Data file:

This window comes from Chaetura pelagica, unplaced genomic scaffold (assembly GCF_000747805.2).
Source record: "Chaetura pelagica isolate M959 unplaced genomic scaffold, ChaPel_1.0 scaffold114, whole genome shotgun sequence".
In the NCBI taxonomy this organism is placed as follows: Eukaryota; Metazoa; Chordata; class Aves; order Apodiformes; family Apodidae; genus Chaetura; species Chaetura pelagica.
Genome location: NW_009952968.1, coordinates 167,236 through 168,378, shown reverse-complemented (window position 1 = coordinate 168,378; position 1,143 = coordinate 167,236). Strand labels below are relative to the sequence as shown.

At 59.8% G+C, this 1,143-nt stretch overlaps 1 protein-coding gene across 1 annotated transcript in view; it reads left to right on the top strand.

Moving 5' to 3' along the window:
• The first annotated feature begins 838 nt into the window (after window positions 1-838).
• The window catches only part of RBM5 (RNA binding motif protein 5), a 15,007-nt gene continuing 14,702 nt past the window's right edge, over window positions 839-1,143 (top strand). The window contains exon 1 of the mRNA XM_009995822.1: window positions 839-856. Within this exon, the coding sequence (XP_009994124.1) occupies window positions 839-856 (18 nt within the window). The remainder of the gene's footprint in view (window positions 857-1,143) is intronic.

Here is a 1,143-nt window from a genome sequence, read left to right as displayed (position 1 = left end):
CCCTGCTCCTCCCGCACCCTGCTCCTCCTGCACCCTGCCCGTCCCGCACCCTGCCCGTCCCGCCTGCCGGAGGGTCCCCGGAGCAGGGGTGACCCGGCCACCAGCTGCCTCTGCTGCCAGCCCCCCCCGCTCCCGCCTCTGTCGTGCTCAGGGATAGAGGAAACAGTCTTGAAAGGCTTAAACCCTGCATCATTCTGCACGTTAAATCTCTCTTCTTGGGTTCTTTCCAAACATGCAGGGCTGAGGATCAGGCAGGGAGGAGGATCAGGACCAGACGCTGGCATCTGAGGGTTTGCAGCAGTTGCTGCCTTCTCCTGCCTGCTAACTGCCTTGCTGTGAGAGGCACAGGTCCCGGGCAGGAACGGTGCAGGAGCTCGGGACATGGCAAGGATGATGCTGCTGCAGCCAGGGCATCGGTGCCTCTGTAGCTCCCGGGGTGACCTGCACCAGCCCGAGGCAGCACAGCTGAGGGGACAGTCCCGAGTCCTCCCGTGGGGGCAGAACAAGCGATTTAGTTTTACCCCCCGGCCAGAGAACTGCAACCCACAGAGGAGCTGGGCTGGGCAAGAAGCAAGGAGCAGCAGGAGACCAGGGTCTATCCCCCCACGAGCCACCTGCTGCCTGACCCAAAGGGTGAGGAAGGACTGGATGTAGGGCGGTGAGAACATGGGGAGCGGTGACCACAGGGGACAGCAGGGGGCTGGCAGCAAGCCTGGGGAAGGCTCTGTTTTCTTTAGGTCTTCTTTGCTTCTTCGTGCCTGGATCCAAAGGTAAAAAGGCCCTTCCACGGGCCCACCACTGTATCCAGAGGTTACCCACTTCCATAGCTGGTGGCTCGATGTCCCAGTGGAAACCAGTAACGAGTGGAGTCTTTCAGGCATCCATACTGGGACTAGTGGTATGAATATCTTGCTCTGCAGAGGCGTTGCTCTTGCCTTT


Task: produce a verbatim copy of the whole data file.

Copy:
This window comes from Chaetura pelagica, unplaced genomic scaffold (assembly GCF_000747805.2).
Source record: "Chaetura pelagica isolate M959 unplaced genomic scaffold, ChaPel_1.0 scaffold114, whole genome shotgun sequence".
In the NCBI taxonomy this organism is placed as follows: Eukaryota; Metazoa; Chordata; class Aves; order Apodiformes; family Apodidae; genus Chaetura; species Chaetura pelagica.
Genome location: NW_009952968.1, coordinates 167,236 through 168,378, shown reverse-complemented (window position 1 = coordinate 168,378; position 1,143 = coordinate 167,236). Strand labels below are relative to the sequence as shown.

At 59.8% G+C, this 1,143-nt stretch overlaps 1 protein-coding gene across 1 annotated transcript in view; it reads left to right on the top strand.

Moving 5' to 3' along the window:
• The first annotated feature begins 838 nt into the window (after window positions 1-838).
• The window catches only part of RBM5 (RNA binding motif protein 5), a 15,007-nt gene continuing 14,702 nt past the window's right edge, over window positions 839-1,143 (top strand). The window contains exon 1 of the mRNA XM_009995822.1: window positions 839-856. Within this exon, the coding sequence (XP_009994124.1) occupies window positions 839-856 (18 nt within the window). The remainder of the gene's footprint in view (window positions 857-1,143) is intronic.

Here is a 1,143-nt window from a genome sequence, read left to right as displayed (position 1 = left end):
CCCTGCTCCTCCCGCACCCTGCTCCTCCTGCACCCTGCCCGTCCCGCACCCTGCCCGTCCCGCCTGCCGGAGGGTCCCCGGAGCAGGGGTGACCCGGCCACCAGCTGCCTCTGCTGCCAGCCCCCCCCGCTCCCGCCTCTGTCGTGCTCAGGGATAGAGGAAACAGTCTTGAAAGGCTTAAACCCTGCATCATTCTGCACGTTAAATCTCTCTTCTTGGGTTCTTTCCAAACATGCAGGGCTGAGGATCAGGCAGGGAGGAGGATCAGGACCAGACGCTGGCATCTGAGGGTTTGCAGCAGTTGCTGCCTTCTCCTGCCTGCTAACTGCCTTGCTGTGAGAGGCACAGGTCCCGGGCAGGAACGGTGCAGGAGCTCGGGACATGGCAAGGATGATGCTGCTGCAGCCAGGGCATCGGTGCCTCTGTAGCTCCCGGGGTGACCTGCACCAGCCCGAGGCAGCACAGCTGAGGGGACAGTCCCGAGTCCTCCCGTGGGGGCAGAACAAGCGATTTAGTTTTACCCCCCGGCCAGAGAACTGCAACCCACAGAGGAGCTGGGCTGGGCAAGAAGCAAGGAGCAGCAGGAGACCAGGGTCTATCCCCCCACGAGCCACCTGCTGCCTGACCCAAAGGGTGAGGAAGGACTGGATGTAGGGCGGTGAGAACATGGGGAGCGGTGACCACAGGGGACAGCAGGGGGCTGGCAGCAAGCCTGGGGAAGGCTCTGTTTTCTTTAGGTCTTCTTTGCTTCTTCGTGCCTGGATCCAAAGGTAAAAAGGCCCTTCCACGGGCCCACCACTGTATCCAGAGGTTACCCACTTCCATAGCTGGTGGCTCGATGTCCCAGTGGAAACCAGTAACGAGTGGAGTCTTTCAGGCATCCATACTGGGACTAGTGGTATGAATATCTTGCTCTGCAGAGGCGTTGCTCTTGCCTTT